motoring offence law

12/08/2016

1_ It is possible to check your information online

It is possible to access information held about your driving record on the DVLA website, click here. You will be required to enter your driving licence number, National Insurance number and postcode. You will then be able to check that your current information is up to date, how many penalty points you have and what vehicle classes you are entitled to drive.

2You no longer need your counterpart licence

As of 8 June 2015 it is no longer a requirement for you to keep your counterpart or paper section of your licence. Indeed the DVLA website will be the only place to check your current driving status.

3It is possible to receive penalty points even if you were not driving

You may be surprised to learn that you can receive penalty points (and a ban if your points exceed 12) even if you were not driving. One such offence is being drunk in charge of a motor vehicle. This requires that the prosecution show that you were in charge of a vehicle, over the drink drive limit and that you intended to drive the vehicle in question. Some offences do not even require you to be in the vehicle at all. One such offence is permitting someone to drive your vehicle when you know that they do not have insurance. This can result in those permitting receiving 6 to 8 penalty points.

4Most motoring offences have to be prosecuted within a certain time period

Most motoring offences are defined as ‘summary only’ offences which means that they can only be heard at a magistrates court. This requires the police/prosecuting agency to prosecute a suspect within six months from the date that the offence was allegedly committed. Such a requirement is satisfied if the police post a summons to the keepers address. More serious offences such as dangerous driving do not fall within these obligations.

5Not all motoring offences carry penalty points or disqualification

Not every motoring offence will mean that penalty points are imposed. Certain offences such as having no MOT or not wearing a seat belt do not carry penalty points at all. Such matters are still criminal offences and a financial penalty can still be imposed if you are found committing them.

6It is possible to be banned from driving for one speeding offence

Whilst it is most common for penalty points and a fine to be issued following convictions for speeding it is possible for a driver to be disqualified for a period of 7 to 56 days if the speed done was substantially over the legal limit. There are set guidelines as to what is defined as ‘substantially’ over the legal limit. Examples include travelling between 101mph and 110mph in a 70mph zone or 51mph to 60mph in a 30mph zone. Excessive speeds in certain conditions could result in a prosecution for dangerous driving.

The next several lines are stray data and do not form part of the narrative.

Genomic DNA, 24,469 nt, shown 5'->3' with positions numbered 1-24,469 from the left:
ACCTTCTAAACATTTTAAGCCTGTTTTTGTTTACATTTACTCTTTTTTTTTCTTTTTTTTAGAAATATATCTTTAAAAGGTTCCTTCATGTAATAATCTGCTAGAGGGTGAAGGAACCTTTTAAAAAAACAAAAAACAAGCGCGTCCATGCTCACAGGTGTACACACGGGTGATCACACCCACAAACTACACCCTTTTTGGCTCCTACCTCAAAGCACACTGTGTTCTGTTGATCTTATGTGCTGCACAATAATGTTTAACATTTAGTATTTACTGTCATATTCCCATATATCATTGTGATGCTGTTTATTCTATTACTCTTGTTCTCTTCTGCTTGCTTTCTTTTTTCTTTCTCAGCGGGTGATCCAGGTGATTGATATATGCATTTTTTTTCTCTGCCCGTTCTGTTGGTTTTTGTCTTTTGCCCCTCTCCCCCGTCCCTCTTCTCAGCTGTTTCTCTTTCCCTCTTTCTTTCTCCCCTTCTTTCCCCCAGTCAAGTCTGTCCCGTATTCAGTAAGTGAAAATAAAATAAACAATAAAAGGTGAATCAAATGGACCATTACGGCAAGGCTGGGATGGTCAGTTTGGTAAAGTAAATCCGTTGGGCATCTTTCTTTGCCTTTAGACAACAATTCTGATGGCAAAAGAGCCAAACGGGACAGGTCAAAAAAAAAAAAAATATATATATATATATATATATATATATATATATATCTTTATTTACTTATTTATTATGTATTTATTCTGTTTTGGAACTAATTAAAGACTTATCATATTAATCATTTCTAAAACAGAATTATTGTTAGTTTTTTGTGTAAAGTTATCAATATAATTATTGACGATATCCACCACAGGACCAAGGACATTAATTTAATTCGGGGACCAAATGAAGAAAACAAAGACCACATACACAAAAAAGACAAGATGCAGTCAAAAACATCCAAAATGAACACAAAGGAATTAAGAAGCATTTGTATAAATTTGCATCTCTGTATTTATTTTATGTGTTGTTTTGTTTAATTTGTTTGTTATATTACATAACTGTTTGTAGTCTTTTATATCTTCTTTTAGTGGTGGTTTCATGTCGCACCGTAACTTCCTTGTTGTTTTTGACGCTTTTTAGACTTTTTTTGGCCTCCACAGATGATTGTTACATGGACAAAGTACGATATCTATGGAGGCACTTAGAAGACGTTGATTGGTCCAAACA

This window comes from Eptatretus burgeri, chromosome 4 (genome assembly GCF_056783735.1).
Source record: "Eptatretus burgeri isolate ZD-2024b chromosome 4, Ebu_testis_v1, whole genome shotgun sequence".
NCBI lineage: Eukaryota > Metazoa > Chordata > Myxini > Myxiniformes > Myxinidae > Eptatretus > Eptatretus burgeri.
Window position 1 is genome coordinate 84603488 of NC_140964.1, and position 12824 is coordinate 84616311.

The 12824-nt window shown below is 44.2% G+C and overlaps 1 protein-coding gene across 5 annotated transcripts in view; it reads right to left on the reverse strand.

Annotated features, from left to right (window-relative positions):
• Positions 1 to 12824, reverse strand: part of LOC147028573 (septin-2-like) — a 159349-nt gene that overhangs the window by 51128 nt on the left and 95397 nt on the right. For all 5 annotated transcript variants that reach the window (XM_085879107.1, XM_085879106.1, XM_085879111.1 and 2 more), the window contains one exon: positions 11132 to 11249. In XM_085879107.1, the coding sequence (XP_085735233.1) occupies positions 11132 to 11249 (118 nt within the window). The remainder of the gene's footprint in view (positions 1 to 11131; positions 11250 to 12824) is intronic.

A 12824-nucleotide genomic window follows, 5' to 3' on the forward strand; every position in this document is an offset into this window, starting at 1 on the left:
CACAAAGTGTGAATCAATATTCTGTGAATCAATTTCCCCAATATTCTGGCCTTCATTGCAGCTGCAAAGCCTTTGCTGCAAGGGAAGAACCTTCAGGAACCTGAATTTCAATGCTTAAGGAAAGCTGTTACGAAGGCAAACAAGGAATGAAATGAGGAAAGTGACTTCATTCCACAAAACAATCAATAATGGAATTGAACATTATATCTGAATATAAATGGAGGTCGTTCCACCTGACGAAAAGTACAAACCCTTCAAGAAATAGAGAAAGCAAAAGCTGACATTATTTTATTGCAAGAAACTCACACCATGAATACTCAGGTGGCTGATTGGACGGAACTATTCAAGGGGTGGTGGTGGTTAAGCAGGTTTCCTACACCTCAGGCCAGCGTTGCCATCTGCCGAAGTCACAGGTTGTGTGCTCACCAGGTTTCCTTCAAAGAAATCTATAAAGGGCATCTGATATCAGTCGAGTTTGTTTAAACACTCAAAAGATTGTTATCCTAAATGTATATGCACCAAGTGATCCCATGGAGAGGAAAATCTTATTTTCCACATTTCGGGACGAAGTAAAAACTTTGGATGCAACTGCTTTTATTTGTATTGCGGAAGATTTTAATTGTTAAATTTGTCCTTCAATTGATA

7Not replying to a request for driver details can result in the keeper receiving 6 points

Most motoring cases begin with a notice of intended prosecution (sometimes known as a Section 172 Notice). This means that the police will send a letter/form to the registered keeper of a vehicle requiring them to provide details of who was driving their vehicle at the time of the offence. Should the keeper not respond to this notice then, on conviction, the keeper could receive 6 penalty points regardless of whether the original offence carries a lesser penalty.

8Penalty points and how long they are valid for

Penalty points are ‘live’ on your licence for three years. They will not be removed from your licence until their fourth anniversary. Motor insurance companies look at a longer period of time (usually 5 years). It is very important that drivers are honest with insurance companies and do not try and hide previous endorsements if asked. If information is hidden that it could invalidate your insurance.

9Drink driving

As we all know it is illegal to drive a motor vehicle on a road or other public highway if you are over the prescribed limit. But what is the prescribed limit? Technically speaking the legal drink driving limits are:

  • Breath: 35mg of alcohol in 100ml
  • Blood: 80mg in 100ml
  • Urine: 107mg in 100ml

It is impossible to even estimate how much alcohol you could consume before you would be above the legal limits. When in doubt do not drive.

10Drug driving

Whilst it is common knowledge that driving under the influence of alcohol is a criminal offence what is less known is that it is also illegal to drive whilst under the influence of controlled drugs. Controlled drugs can include legally prescribed medication. The limits set for each drug is different, and for illegal drugs the limits set are extremely low, but have been set at a level to rule out any accidental exposure. The police can test for certain drugs at the roadside and will arrest those they find above the limits set in law. On conviction, mandatory disqualification will follow.

As you can see, motoring law is complex. When in doubt seek expert professional guidance, for more information, contact us at Beswicks Legal on 01782 205000 or enquiry@beswicks.com